Fandom: The Goblin Emperor
Characters: Csethiro Ceredin, Eshevis Tethimar, original characters
Summary: Hiding in the shadows, listening to conversations not meant for her ... Csethiro Ceredin should leave this darkened corridor, but she doesn't. A tale in which an untoward action gives birth to mercy.
Edited by: None but myself. I obsessively read and reread; if there are mistakes, they are mine alone, and I will correct them once alerted to them.
Author's note: This was written for hamsterwoman for the 2015 fandom_stocking effort, and I heartily apologize to her for the late IOU delivery. I am truly embarrassed about my track record! This was my first foray into fanfic for “The Goblin Emperor” — which may be my all-time favorite comfort read, and in which universe I truly wish the author would continue to write.
Disclaimer: I do not own the universe of "The Goblin Emperor." All its characters (with the exception of an original character here or there) are the sole property of Sarah Monette, in her guise as Katherine Addison. I intend no infringement and take no coin, but thank her for allowing me to play in her sandbox.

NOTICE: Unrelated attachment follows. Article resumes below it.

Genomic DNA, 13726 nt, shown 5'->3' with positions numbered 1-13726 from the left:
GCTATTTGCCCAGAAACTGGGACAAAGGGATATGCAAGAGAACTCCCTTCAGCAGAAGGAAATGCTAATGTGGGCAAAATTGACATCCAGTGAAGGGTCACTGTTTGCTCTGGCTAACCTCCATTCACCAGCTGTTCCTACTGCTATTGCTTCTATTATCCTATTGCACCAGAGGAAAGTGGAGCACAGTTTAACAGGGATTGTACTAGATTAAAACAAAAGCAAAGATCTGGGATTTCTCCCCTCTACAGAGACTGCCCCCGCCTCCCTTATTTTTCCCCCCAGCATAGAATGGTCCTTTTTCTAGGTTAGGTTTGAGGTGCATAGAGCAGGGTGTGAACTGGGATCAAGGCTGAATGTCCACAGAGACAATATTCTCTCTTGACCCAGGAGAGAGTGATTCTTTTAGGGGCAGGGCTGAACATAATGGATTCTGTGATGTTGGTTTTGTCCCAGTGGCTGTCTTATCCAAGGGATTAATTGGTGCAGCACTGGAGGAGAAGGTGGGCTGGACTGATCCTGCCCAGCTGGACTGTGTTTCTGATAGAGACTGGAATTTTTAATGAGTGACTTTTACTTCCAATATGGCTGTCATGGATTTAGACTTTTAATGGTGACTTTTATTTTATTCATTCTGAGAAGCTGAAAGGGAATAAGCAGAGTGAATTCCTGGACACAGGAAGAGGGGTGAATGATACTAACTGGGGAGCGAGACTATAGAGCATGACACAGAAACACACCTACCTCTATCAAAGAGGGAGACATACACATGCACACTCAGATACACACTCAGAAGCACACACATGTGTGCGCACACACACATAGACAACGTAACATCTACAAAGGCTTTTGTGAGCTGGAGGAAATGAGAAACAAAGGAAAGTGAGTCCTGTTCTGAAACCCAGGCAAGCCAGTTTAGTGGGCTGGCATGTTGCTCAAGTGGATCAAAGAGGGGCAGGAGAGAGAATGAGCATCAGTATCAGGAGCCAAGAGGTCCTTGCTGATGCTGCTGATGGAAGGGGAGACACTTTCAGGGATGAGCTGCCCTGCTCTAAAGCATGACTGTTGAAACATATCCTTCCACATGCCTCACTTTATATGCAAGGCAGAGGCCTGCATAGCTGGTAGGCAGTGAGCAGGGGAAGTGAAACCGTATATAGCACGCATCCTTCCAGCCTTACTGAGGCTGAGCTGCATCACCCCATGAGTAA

*** *** ***
“Most assuredly we found the Emperor’s betrothed impressive at tonight’s ball. Why, did you not?”
“Amusing, yes, as a circus attraction is. Attractive, perhaps less so. And impressive? Not at all.”
In this late hour — the broad main halls of the Untheileneise Court were as dark as they would ever be, and most of the more powerful courtiers had long since decamped to their apartments, leaving behind only a scattering of minor nobles and their hangers-on — the three men chatting in the antechamber of an empty receiving room undoubtedly thought they were free to speak in something other than whispers about the newly betrothed daughter of the Ceredada.
Csethiro pressed her lips against what would have been an only slightly bitter laugh. Thou chose to slip from thy bedchamber and escape thy constant watchers and guardians. Thou chose to do something foolish, merely because thou wert restless and frightened of the future, and angry at thy own lack of control over it, more fool thou. Thou hast been treated to an unwanted vision of thyself for thy pains. Thinkest thou that freedom or privacy will ever be thine again? Now … if thou must be abroad in the small hours of the morning, against all propriety and good sense, use thy head, use silence, to listen and learn. She pressed back against the wall behind the pillar, into the shadows.